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Homegrown Songwriter Wednesdays

By ThisIsReno
Published: Last Updated on

Story and Images by Tony Contini

I thought I was in the wrong place when I walked into Homegrown Gastropub on Virginia Street. A kind waiter at the bustling restaurant assured me there was indeed a concert, towards the back and up a flight of stairs. It’s a little hidden. But, both the music and the ambience upstairs were fantastic.

For this night, I had a rule: no country songs about tractors. I think Tom VandenAvond discredited my rule with one beautiful rhyme involving John Deere and John Muir.

Spike McGuire
Spike McGuire. Image: Tony Contini

VandenAvond was the first performer of the weekly Homegrown Songwriter Wednesdays showcase. It’s the brainchild of Spike McGuire, the founder of Loud As Folk, a monthly showcase at Pignic and a traveling revue, and Reno folk super group Six Mile Station.

“I have worked with a lot of great acts over the years for my showcase Loud As Folk,” McGuire said. “The shows I’m putting together for Homegrown are about highlighting a different one of those artists each week. It features two sets from a single performer, 6 to 8 p.m. every Wednesday.”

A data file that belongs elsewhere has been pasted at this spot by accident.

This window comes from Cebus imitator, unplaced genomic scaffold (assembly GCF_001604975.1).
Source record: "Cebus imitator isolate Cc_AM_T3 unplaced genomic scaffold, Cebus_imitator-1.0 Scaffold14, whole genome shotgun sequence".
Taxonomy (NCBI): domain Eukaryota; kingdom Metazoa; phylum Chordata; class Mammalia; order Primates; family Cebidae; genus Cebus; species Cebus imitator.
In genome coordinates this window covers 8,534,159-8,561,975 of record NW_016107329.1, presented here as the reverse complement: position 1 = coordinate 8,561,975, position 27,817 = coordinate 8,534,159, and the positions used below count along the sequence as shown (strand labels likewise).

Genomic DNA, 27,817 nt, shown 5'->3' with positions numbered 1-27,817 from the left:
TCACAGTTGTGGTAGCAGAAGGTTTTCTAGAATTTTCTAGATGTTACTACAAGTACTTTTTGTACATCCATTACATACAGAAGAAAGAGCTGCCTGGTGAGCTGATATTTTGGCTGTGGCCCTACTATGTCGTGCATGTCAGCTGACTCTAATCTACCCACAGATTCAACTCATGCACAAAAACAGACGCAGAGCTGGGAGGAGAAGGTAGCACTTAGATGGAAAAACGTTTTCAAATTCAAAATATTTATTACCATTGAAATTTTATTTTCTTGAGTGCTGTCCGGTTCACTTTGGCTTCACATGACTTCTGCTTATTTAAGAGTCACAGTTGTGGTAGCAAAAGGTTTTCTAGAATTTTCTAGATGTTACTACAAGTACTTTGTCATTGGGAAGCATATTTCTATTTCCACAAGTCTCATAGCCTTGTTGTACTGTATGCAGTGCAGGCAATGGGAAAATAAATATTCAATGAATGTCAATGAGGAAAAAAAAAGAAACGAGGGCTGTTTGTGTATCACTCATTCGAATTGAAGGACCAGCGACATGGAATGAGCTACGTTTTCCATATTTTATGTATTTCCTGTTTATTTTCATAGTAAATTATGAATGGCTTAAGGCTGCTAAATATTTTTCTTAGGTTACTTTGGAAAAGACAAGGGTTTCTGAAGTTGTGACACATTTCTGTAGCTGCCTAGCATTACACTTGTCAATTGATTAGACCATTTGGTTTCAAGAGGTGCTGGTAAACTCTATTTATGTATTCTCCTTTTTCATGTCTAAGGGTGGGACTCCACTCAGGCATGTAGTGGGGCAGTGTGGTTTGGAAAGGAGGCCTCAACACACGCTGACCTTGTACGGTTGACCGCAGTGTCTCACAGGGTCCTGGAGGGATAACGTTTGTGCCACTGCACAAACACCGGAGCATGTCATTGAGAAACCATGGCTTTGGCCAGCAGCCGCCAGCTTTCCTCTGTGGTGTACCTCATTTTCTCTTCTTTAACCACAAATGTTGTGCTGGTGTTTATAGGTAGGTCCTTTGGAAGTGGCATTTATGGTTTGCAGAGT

The room was lit by ornate chandeliers on the metal roof and Himalayan salt lamps on tables. 

Many patrons were seated calmly on sofas with wine and food, others had their eyes locked on the performer. 

“We have to make sure there are places you can get the full cultural experience of an arts mecca like Reno even if you aren’t 21,” McGuire said. “I can’t overstate the importance of that.”

McGuire is a workaholic and a singer/songwriter himself.

“I have also been producing Loud As Folk showcases on a larger scale in seated theaters,” McGuire said. “We’ll be taking it to the Western Folklife Center in Elko, Piper’s Opera House in Virginia City, Nevada Museum of Art, the Levitt AMP series in Carson City, and Valhalla Boathouse Theatre in Lake Tahoe.”

VandenAvond played two sets full of intimate songs. He’s a traveling man and storyteller. He’s spent time living in Dublin and London. His soft, gravely voice was comforting. It reminded me of one of my favorite singer/songwriters, Sam Baker. He was accompanied by a great violin/accordion player who hacked at his instrument. At times, he held it at his waist like a cradled baby. VandenAvond sang a verse in Spanish and they covered Merle Haggard’s “Ramblin’ Fever.”

VandenAvond is also currently recording his ninth studio album at the Loud As Folk Sonical Fusion Center, a studio owned by McGuire and Greg Gilmore.  

Reno’s musical culture is alive and well.